Stuart Zola notes that the distinction between “basic” and “applied” animal research is not clear. He expresses worries about restrictions on projects “devoted simply to increasing knowledge” that might have “serendipitous” results (90). No calculations of and comparisons to the serendipitous results from non-animal research are provided.
Baruch Brody suggests that since there are special obligations between humans (e.g., parents to children), there also are special obligations to humans that require discounting comparable animal interests. But no special obligations to our friends or family allow us to discount strangers' and even enemies' interests so much that, to try to benefit ourselves, we deliberately inflict pain, suffering and death on them and treat them as animals in laboratories are treated. He criticizes impartial moral thinking but, fairly, notes that his partialist approach requires further reflection. To avoid begging the question, it is clear that much more reflection and argument is needed.
One dissenter, H. Tristam Engelhardt, defends animal rights. These “rights,” however, include “the right to be skinned” and “transformed into fur coats [and] trimmings on hats,” used in bullfights and cockfights, and “used to produce knowledge of interest to humans, even if it will not have any practical application” (178). Animals even have a “special right to be the object of the culinary arts of Chinese and French chefs.” Furthermore, he claims, “pace Singer” (actually, Henry Spira) that it is “appropriate to blind rabbits for beauty’s sake” (193). Sometimes he advocates human enjoyment as a criterion for the rightness of causing animal suffering, other times it is necessity or usefulness. His moral principles are logically inconsistent.
There is too little discussion of the scientific issues. Remarks are scattered and, typically, underdeveloped. An important series of articles and book, which some authors surely were aware of, is ignored (LaFollette and Shanks 1993a, 1993b, 1994a, 1994b, 1995a, 1995b, 1996). One chapter is primarily historical, although as one biologist has argued:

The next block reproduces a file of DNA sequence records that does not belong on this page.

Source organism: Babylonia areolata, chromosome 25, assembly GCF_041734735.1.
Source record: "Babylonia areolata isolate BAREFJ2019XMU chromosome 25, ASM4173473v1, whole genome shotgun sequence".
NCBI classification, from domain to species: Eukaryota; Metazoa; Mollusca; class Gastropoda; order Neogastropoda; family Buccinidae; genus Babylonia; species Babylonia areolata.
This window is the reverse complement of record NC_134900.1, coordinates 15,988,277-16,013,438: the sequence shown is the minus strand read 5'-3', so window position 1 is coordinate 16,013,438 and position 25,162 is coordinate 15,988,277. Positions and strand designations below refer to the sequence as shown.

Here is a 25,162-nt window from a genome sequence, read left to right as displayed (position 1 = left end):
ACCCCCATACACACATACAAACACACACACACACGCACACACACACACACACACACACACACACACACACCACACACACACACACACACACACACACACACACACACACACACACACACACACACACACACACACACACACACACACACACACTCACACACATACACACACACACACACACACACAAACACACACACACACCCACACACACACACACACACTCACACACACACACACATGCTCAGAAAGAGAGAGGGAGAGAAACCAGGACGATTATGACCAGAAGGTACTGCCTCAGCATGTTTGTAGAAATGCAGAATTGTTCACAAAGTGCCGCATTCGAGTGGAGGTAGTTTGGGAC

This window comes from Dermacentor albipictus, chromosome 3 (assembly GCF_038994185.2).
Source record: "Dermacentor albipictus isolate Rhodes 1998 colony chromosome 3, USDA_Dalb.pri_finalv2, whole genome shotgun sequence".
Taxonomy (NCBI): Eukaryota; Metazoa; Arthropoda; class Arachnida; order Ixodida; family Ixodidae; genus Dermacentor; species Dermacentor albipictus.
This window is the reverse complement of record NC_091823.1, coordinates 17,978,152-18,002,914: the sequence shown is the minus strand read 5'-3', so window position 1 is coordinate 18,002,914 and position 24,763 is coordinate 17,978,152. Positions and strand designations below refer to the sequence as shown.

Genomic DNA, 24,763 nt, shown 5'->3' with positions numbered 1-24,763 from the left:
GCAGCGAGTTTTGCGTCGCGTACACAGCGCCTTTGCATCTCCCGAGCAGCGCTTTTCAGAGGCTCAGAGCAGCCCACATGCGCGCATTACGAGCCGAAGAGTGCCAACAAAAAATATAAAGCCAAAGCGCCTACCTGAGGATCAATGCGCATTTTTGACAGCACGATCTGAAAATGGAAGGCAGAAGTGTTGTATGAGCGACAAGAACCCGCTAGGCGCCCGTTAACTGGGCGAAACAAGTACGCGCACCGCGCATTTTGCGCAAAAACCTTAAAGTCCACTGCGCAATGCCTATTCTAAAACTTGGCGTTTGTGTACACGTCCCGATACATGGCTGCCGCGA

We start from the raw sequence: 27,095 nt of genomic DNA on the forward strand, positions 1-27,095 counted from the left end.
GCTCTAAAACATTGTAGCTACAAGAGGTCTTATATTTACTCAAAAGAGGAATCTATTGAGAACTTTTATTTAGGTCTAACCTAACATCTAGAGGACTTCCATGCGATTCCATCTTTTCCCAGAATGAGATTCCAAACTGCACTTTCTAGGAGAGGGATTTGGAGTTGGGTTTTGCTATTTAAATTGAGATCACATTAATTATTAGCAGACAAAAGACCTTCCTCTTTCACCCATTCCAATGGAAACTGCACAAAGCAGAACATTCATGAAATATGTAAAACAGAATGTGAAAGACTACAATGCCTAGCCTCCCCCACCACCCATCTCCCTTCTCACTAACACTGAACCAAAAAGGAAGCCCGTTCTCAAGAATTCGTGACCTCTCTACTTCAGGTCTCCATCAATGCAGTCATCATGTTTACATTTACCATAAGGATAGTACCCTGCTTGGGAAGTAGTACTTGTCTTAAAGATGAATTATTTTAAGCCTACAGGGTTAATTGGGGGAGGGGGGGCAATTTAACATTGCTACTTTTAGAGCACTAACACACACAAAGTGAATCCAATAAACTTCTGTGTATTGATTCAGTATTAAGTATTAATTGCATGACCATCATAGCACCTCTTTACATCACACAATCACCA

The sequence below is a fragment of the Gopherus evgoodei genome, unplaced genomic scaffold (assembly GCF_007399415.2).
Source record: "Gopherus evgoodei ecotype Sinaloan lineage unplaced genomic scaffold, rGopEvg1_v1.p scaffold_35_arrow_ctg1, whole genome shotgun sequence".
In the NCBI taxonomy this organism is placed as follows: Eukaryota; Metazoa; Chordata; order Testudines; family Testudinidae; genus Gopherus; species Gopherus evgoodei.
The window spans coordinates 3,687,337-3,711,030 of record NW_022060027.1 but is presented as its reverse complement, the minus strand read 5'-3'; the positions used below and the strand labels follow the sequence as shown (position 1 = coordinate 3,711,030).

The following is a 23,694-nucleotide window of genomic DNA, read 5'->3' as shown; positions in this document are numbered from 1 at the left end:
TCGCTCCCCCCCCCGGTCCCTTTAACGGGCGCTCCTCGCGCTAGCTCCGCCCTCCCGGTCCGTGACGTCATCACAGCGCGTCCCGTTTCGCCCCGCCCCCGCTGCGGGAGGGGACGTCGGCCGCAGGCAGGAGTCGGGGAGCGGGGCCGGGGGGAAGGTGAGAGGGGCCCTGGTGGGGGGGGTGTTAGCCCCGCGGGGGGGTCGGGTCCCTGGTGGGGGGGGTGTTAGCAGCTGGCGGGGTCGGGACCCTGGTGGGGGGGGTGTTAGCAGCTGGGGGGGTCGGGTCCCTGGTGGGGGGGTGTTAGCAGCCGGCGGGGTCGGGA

Wind- and steam-powered vessels were certainly vital in the exploration of much of the globe, but this fact in no way indicates that they should continue to be seen as useful even as newer and more efficient technologies develop. In this regard, scientific arguments for and against the use of vivisection are best addressed in the context of modern medical research (Gregory 2000, 163).
Those who advance modern medicine through clinical and in vitro research, computer and mathematical modeling, epidemiology and other methods will be shocked by Morrison’s claim that “medicine cannot progress without animal experimentation” (58).
Readers should carefully identify the scientific objections to vivisection and the case for non-animal-based research methods (Greek and Greek 2000, 2002a, 2002b) and see if this book provides an adequate response and an independent, positive case for vivisection. The book’s value might consist in spurring others to articulate stronger reasons why vivisection matters and is morally justified, despite its high costs for animals and, perhaps, humans as well.
Gregory, T.R. 2000. The failure of traditional arguments in the vivisection debate. Public Affairs Quarterly 14(2): 159-182.
Greek C.R. and Greek J. 2000. Sacred Cows and Golden Geese: The Human Cost of Experiments on Animals. New York: Continuum.
Greek C.R. and Greek J. 2002a. Searching for Alternatives. Nature Biotechnology 20(5): 431-432.
Greek C.R. and Greek J. 2002b. Specious Science: How Genetics and Evolution Reveal Why Medical Research on Animals Harms Humans. New York: Continuum.
LaFollette H. and Shanks N. 1993a. The Intact Systems Argument: Problems with the Standard Defense of Animal Experimentation. The Southern Journal of Philosophy 31(3): 323-333.
LaFollette H. and Shanks N. 1993b. Animal Models in Biomedical Research: Some Epistemological Worries. Public Affairs Quarterly 7(2): 113-130.
LaFollette H. and Shanks N. 1994a. Animal Experimentation: The Legacy of Claude Bernard. International Studies in the Philosophy of Science 8(3): 195-210.
LaFollette H. and Shanks N. 1994b. Chaos Theory: Analogical Reasoning in Biomedical Research. Idealistic Studies (24)3: 241-254.
LaFollette H. and Shanks N. 1995a. Two Models of Models in Biomedical Research. Philosophical Quarterly, 45(179): 141-160.
LaFollette H. and Shanks N. 1995b. Util-izing Animals. Journal of Applied Philosophy 12(1): 13-25.
LaFollette H. and Shanks N. 1996. Brute Science: Dilemmas of Animal Experimentation. New York: Routledge (Philosophical Issues in Science series).
A Response to: “So Why Does Animal Experimentation Matter?” by Stuart WG Derbyshire, October 14, 2002.